Last year, we offered an editorial calendar designed to support nonprofit communicators to act as their own publishers. Over the course of the past year we have continued to test this format with our clients and refine it. And, now, we are excited to present the new and improved editorial calendar for 2012.
Earned Media is Dead
OK, reports of the death of traditional media may be greatly exaggerated. There are still reporters out there with column inches to fill, but far less of them than there used to be. But many causes and organizations are finding that it’s a lot harder to get picked up in the local paper and/or the national news than it used to be. And traditional media coverage is now increasingly driven by conversation and content that starts off in the online space, on the communications platforms and channels driven by nonprofits themselves.
Content is King
So long live new media, which places your nonprofit organization in the driver’s seat. From email blasts to Facebook pages, in many cases it’s now nonprofits that find themselves with channels in need of content. Given the proliferation of low-cost tools, your nonprofit can spark conversation, share your message and advance your cause all on your own terms. But it takes content: you’ve got to feed those media platforms and seed those conversations. Relevant, compelling content attracts new advocates to your cause and deepens relationships with constituents, all without relying on a reporter to relay your message.
Align Your Team
Now that your nonprofit is the publisher managing your own communications channels, an editorial calendar can be a great way to manage your content pipeline. Our 2012 editorial calendar is presented as a Google spreadsheet. Each month has its own tab containing LightBox Collaborative’s ideas on 2012’s opportunities for your organization to share ideas and information and generate conversation. We’ve included red-letter dates to help spark your creativity on the conversations that will advance your cause via new media and traditional media opportunities. Download a copy and customize with calendar hooks, program dates, events and other important dates that your organization can leverage for successful communications.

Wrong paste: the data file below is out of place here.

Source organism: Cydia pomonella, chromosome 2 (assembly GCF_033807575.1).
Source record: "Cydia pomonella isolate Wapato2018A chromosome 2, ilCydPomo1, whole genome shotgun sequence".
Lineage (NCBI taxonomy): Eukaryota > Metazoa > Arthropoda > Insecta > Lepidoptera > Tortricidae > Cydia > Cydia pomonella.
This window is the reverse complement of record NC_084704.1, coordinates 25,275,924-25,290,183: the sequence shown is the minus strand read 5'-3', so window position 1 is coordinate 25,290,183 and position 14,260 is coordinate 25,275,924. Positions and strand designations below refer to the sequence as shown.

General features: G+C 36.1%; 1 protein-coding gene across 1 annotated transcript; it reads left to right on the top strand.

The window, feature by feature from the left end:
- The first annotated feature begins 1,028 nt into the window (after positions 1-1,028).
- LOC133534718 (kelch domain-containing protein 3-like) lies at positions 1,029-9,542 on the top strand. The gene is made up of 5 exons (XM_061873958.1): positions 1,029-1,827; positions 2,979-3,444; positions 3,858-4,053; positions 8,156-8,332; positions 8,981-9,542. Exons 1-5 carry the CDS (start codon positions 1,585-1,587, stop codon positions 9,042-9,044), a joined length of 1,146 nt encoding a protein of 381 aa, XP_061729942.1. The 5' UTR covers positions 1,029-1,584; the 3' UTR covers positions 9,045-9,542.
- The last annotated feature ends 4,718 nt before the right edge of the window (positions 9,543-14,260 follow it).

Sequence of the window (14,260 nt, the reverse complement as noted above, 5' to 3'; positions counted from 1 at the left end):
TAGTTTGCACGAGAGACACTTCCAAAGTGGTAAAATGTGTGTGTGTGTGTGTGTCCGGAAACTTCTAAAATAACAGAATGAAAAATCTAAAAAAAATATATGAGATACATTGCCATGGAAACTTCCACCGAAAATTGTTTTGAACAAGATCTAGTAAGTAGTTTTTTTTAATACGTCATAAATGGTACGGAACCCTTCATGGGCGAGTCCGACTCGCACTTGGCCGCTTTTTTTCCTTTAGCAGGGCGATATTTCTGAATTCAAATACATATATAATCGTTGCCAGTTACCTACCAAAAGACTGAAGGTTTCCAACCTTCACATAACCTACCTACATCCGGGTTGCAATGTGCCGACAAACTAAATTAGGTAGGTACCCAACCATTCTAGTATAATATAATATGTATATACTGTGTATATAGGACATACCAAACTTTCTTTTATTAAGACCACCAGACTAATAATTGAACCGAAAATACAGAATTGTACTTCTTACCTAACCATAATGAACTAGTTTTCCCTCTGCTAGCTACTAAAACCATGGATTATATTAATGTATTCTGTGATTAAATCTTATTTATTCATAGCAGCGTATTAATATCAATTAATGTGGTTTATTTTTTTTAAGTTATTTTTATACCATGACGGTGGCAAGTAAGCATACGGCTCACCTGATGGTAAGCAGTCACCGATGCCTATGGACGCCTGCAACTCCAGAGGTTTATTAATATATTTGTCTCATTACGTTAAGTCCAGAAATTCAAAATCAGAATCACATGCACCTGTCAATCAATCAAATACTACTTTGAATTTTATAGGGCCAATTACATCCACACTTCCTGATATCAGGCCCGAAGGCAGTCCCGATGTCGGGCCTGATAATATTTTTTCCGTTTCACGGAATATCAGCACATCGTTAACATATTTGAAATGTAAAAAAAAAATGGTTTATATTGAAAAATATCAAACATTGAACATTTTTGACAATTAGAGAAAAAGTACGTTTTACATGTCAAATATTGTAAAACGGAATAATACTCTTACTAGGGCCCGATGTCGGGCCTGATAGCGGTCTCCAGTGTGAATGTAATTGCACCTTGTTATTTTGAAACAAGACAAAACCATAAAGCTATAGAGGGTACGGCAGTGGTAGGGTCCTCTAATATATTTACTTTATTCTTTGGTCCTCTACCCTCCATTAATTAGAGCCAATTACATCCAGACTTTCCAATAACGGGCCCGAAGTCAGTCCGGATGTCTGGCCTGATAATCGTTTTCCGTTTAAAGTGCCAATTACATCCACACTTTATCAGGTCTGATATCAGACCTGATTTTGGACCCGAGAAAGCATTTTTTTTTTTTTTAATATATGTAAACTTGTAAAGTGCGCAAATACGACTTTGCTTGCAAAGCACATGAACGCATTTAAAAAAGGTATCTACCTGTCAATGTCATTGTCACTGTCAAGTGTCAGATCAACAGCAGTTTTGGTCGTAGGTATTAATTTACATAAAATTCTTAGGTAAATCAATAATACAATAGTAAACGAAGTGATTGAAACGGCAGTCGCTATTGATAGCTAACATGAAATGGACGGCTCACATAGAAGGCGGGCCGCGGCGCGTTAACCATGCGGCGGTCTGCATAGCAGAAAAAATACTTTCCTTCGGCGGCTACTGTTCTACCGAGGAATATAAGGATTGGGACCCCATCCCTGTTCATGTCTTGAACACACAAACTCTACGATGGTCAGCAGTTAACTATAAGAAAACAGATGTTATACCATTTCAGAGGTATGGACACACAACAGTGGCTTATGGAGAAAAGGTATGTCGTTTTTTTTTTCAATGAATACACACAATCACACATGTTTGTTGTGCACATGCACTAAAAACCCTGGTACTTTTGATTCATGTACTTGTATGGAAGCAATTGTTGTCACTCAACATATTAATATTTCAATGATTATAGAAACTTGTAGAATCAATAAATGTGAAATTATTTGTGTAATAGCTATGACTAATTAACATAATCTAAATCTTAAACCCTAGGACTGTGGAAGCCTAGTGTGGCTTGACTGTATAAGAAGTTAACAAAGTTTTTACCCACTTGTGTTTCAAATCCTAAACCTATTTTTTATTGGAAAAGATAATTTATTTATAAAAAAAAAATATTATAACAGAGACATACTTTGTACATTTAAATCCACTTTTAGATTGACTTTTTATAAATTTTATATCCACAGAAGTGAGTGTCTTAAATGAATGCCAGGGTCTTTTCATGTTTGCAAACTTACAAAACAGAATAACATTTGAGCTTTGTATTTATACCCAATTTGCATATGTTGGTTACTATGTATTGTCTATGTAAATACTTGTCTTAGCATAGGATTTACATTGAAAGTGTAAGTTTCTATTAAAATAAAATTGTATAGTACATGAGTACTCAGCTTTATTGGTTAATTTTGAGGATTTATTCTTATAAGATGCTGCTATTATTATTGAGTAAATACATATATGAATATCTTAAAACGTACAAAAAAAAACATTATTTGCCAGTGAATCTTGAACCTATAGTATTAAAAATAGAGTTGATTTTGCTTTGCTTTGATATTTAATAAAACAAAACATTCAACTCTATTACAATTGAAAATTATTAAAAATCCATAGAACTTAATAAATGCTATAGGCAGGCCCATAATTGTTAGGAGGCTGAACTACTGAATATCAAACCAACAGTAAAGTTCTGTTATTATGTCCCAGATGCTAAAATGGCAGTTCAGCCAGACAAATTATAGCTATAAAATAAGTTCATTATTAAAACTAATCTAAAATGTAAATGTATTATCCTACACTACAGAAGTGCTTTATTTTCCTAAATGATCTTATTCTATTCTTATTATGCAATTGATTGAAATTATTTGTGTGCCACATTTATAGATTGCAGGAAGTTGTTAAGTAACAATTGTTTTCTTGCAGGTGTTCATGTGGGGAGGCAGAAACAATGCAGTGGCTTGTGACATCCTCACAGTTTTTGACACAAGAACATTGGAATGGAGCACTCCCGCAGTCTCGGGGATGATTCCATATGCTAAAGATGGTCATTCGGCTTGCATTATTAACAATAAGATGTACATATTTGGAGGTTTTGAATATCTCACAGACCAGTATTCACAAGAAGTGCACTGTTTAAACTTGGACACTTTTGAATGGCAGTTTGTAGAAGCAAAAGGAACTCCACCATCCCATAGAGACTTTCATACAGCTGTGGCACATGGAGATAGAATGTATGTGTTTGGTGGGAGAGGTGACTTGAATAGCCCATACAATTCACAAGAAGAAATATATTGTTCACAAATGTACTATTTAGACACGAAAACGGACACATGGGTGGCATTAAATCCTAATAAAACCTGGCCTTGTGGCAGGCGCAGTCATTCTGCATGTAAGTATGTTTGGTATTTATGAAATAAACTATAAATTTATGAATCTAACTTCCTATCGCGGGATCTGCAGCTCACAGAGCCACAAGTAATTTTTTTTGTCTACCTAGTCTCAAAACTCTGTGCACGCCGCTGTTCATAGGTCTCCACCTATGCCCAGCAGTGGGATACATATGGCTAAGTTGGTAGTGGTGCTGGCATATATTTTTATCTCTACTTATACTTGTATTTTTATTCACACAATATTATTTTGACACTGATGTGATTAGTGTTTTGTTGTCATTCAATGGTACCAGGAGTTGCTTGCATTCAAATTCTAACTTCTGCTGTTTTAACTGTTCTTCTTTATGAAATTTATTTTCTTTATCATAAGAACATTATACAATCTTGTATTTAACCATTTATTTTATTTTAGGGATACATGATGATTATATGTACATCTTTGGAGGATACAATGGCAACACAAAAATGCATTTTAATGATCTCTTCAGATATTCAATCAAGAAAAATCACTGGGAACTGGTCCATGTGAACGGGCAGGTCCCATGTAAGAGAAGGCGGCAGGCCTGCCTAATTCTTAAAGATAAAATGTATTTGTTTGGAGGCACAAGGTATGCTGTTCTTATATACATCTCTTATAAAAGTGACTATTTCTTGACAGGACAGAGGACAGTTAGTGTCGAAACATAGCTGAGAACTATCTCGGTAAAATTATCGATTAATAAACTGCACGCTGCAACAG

Tailor the Tool
As you map out your work plan for the year ahead, we recommend you also augment our list with a review of your organization’s 2012 work plans to identify key areas of focus. These can be gold mines of content for your communications platforms. At an upcoming staff meeting, you might create a chart for each month and post it around the room, then ask staff to mark key dates on the charts – including events, conferences, key issues up for consideration in the legislature, or program milestones. This way, your editorial calendar becomes a tool your entire staff can use to ensure that your communications efforts are in line with and supportive of your day-to-day work, which creates alignment and efficiency in your efforts for the year ahead.
Let us know what dates you think we should have on the 2012 radar. We look forward to hearing your tips on how you customized your 2012 editorial calendar.
(Image courtesy Flickr user theparadigmshifter, Creative Commons)
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Holly Minch is LightBox Collaborative’s chief engineer and founder.